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IIBA.org Why Students Want Greater Access to Business Analysis Courses | Analyst Catalyst Blog

Why Students Want Greater Access to Business Analysis Courses

 
 

Business analysis isn’t a new field, but it is quickly growing. The US Department of Labor states that jobs related to business analysis are projected to increase 14 percent from 2018 to 2028. The average growth rate for all occupations is 5 percent.1 This means jobs for BAs can outnumber qualified candidates, which could create a skills gap. Colleges and universities are positioned to help close the gap by offering business analysis courses.


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As the field of business analysis expands, students are becoming more aware of BA-related career options and want increased access to business analysis courses. One reason why students are interested in these courses is because the industry is experiencing massive growth, which indicates future job stability. However, there are many other reasons students want to pursue a career as a BA.   

A contributor to LinkedIn explained why he chose to  switch majors and become a business analyst while in college in his article Top 5 Reasons I Want to Be a Business Analyst.2 While he started out as a Civil Engineering major, a business analysis internship quickly changed the trajectory of his coursework. 

Here are a few of the reasons he cited for making this change:  

He wanted to have greater professional impact -- “One of the main reasons I want to be a business analyst is because I always measure the success of my work through the positive impact I leave on the company's goals, product's improvements, and client's needs.”  

He wanted to work with professionals across entire companies -- “During my internship as a business solutions analyst, I worked on projects that needed continuous work and collaboration with developers, testers, client services representatives, and other business analysts to get the job done, which allowed (me) to leverage my communication skills…”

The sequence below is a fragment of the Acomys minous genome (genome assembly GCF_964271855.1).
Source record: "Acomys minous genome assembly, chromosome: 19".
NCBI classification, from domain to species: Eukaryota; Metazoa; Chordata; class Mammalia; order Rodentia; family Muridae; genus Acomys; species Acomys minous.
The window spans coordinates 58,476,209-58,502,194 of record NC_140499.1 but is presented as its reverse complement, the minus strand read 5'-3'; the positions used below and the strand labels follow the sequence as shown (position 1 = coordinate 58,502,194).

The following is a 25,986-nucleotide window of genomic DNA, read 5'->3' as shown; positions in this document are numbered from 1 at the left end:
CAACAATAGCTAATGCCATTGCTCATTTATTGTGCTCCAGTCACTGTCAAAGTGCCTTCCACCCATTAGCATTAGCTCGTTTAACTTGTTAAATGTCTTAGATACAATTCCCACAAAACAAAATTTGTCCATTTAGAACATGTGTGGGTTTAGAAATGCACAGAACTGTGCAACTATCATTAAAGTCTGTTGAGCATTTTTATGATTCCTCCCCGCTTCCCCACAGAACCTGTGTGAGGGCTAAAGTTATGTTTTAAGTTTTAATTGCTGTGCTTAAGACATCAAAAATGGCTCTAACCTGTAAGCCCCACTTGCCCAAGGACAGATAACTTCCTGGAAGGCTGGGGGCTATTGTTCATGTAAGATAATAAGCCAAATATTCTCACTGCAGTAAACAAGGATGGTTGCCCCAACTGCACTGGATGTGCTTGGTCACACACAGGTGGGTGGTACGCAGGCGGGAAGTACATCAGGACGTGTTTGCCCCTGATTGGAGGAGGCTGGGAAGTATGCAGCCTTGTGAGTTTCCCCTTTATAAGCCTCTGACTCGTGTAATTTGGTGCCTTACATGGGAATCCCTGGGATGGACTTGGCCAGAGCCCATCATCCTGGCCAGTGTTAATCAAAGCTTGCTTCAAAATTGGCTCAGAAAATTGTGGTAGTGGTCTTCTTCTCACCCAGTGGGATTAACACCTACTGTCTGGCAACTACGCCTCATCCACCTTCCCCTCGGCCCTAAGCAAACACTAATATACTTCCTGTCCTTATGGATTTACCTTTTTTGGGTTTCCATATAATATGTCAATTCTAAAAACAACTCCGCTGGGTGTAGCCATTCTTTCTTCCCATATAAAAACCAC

He wanted to be challenged in his career -- “Everyday a business analyst is faced with new challenges and new problems to solve, which makes it a perfect job for someone that values a dynamic and challenging work environment…”  

Another reason why students value business analysis courses is that it provides a clearer understanding of the Business Analyst role. IIBA’s Entry Level Certificate in Business Analysis (ECBA™) recognizes individuals ready to develop their business analysis skills, knowledge and behaviors as practicing business analysis professionals.

Having this credential not only prepares students for a future in Business Analysis, but also guarantees a higher salary earning from the get-go.  In fact, certifications improve one’s marketability, employability, and earning potential. Through IIBA’s roadmap of certifications, a student can earn credentials from entry level to experienced, as they make their way up the corporate ladder. According to PayScale, a mid-career business analyst earns in excess of $75,000 per year3.

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As interest in business analysis grows, educational institutions are more readily offering focused courses to prepare students for globally recognized certificate programs that can jumpstart their career options. The International Institute of Business Analysis Academic Program was created to help these institutions meet the needs of students by keeping them and their students current with business analysis job market trends and valuable curriculum materials. By becoming a member of the IIBA Academic Program, colleges and universities can increase their revenue opportunities by offering high demand courses and ensure learners have access to the information today’s students need.  Only IIBA accredited members can license to use valuable IIBA content (i.e. the BABOK® Guide) in their courses, making their programs relevant and current for students. Find out about the ROI your institution can expect from IIBA Academic Program program.

 

 


 

References: 

1. United States Department of Labor, Bureau of Labor Statistics. https://www.bls.gov/ooh/business-and-financial/management-analysts.html.   

2. LinkedIn. Top 5 reasons I want to be a business analyst. https://www.linkedin.com/pulse/top-5-reasons-why-i-want-business-analyst-munzer-awad.   

3. PayScale. Business analyst, IT salary. https://www.payscale.com/research/US/Job=Business_Analyst%2C_IT/Salary.